The Cardboard Village, the new film by Ermanno Olmi, is at once familiar and unmistakably new. On one hand, stories of men of faith who struggle to reconcile their steadfast belief in God with His apparent silence have become something of an international cinema staple: Bergman, Bresson, Pialat, Tarkovsky, and Melville have all made career-defining films on the subject. Yet with the exception of Pialat, few of those filmmakers are regularly ranked among the cinema’s great humanists. For a director as earthbound and as averse to mystification as Olmi, there’s something troubling about a God who demands attention yet remains resoundingly removed from human affairs. Is it possible to give that God the attention He deserves without reducing your characters to metaphors, without removing yourself entirely from the cares of the material, mortal world?
It’s with those cares that Olmi once started. In his back-to-back early masterpieces Il Posto (1961) and I Fidanzati (1963) the Italian filmmaker turned simple tales of young desk clerks and separated fiancés into grand narratives of loneliness and connection, loss, hope and, ultimately, redemption. Flubbed dance move, tender glances and long-awaited letters were all endowed with near-cosmic significance. Like so many great cinematic humanists, Olmi made the stuff of life worth mythologizing.
The Cardboard Village adopts the same process, only now in reverse. Its hero, an aging priest played with great subtlety and feeling by Michael Lonsdale, is plagued by the same dilemma as Olmi: how can one hope to commune with a God who deserves complete submission and love and at the same time stay faithful to the comparatively petty affairs of mortal, human life? Bedridden by an open widow and lit by its fading evening light, the priest turns to a crucifix by his bed. "I seek your eyes," he confesses to the painted Christ, "but you look at me from a time that’s too far away." Even Christ, the Word made Flesh, a God who dwells (or at least dwelt) among the living, seems impossibly far away from a man so obsessed with the immediate, present needs of his fellow men.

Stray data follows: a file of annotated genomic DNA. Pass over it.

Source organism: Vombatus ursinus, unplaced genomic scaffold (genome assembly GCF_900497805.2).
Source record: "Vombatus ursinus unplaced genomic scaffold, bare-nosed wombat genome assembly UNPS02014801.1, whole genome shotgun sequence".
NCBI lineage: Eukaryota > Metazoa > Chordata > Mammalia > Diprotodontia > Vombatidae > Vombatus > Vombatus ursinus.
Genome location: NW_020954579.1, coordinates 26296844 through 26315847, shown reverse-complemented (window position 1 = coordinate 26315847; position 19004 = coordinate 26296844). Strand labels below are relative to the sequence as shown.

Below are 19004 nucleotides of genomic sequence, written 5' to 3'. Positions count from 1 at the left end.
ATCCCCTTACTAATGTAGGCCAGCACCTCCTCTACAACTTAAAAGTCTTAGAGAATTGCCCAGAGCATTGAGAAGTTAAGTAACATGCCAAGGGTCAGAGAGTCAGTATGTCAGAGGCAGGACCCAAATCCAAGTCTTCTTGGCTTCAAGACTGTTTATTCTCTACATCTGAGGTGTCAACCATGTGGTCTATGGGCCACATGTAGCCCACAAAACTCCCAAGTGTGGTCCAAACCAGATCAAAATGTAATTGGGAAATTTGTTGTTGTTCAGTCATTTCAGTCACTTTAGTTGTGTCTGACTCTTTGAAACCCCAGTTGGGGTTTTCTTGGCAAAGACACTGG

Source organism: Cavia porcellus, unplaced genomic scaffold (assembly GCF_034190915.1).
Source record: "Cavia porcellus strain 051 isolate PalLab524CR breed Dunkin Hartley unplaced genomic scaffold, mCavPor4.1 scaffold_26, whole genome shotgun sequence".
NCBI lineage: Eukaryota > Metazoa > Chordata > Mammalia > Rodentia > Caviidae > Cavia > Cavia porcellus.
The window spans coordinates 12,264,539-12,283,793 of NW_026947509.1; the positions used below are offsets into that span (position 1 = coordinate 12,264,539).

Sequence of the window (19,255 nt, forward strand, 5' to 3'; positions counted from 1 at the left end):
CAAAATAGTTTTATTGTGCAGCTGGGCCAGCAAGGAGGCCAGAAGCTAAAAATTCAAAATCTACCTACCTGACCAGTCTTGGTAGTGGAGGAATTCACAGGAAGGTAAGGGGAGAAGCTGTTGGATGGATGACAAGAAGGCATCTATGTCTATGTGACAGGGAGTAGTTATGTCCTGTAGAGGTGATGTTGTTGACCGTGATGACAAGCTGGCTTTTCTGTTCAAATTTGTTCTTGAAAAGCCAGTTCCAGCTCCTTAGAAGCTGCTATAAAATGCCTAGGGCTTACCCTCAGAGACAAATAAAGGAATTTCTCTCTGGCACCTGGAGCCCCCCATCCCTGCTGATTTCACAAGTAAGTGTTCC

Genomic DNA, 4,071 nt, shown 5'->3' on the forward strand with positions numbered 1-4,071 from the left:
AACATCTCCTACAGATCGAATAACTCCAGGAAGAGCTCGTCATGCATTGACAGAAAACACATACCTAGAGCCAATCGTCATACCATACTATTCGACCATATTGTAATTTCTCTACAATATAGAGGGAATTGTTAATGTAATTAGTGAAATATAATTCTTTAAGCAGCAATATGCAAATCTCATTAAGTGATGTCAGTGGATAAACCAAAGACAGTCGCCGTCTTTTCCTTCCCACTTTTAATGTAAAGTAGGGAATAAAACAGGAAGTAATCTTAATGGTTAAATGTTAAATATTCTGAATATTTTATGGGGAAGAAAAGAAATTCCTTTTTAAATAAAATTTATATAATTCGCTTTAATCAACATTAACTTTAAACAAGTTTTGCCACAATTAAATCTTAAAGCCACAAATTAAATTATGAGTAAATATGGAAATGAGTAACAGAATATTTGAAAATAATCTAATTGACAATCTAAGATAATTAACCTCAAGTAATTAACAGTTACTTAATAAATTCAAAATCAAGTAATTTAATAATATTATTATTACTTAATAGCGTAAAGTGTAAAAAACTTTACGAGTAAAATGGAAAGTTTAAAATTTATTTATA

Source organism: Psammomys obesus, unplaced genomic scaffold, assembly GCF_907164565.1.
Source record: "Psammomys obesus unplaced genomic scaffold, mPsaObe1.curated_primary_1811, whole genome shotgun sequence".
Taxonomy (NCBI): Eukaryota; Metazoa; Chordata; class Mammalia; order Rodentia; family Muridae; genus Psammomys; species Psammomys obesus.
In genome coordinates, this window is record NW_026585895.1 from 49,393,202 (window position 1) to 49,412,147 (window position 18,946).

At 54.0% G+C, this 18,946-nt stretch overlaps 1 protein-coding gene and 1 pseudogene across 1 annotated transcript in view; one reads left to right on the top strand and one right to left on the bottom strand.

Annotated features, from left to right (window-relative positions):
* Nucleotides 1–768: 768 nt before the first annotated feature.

For Olmi’s allegiance, and that of his hero, will always be to the men and women around them: "Doing good," our protagonist tells his fellow priest, "is stronger than faith." For Bergman or Bresson, to lose faith was to paralyze oneself, drain oneself of empathy and love. For Olmi, on the other hand, a crisis of faith is if anything a spur to action: if that priest’s obligation to his fellow men is strong enough to keep him from identifying with God, then he’ll commit himself all the more vigorously to the defense of the powerless. The band of illegal aliens who take refuge in the priest’s newly-emptied church become a potential source of redemption, for Olmi as well has his protagonist. In charity the priest manages to find an expression of belief compatible with his allegiance to the present, mortal world, and in the eyes of those refugees Olmi himself found the trace of a God who otherwise couldn’t be seen or shown.
Humanism is still a burden, and the expressions of untarnished joy that graced previous Olmi films are largely absent here. Like his protagonist, Olmi (soon to be 81) seems weighed down by his attachment to humanity. At times, both men likely wish that they could glimpse head-on whatever lies beyond this world, instead of digging for traces among the often tangled lives of men. And then an infant, deemed an "illegal alien" for reasons it couldn’t possibly understand, will raise its arm into the light, or the eyes of two young lovers will meet, if only for a second. Then Olmi and his priest will have no choice but to trudge purposefully on, together. God can wait a little longer.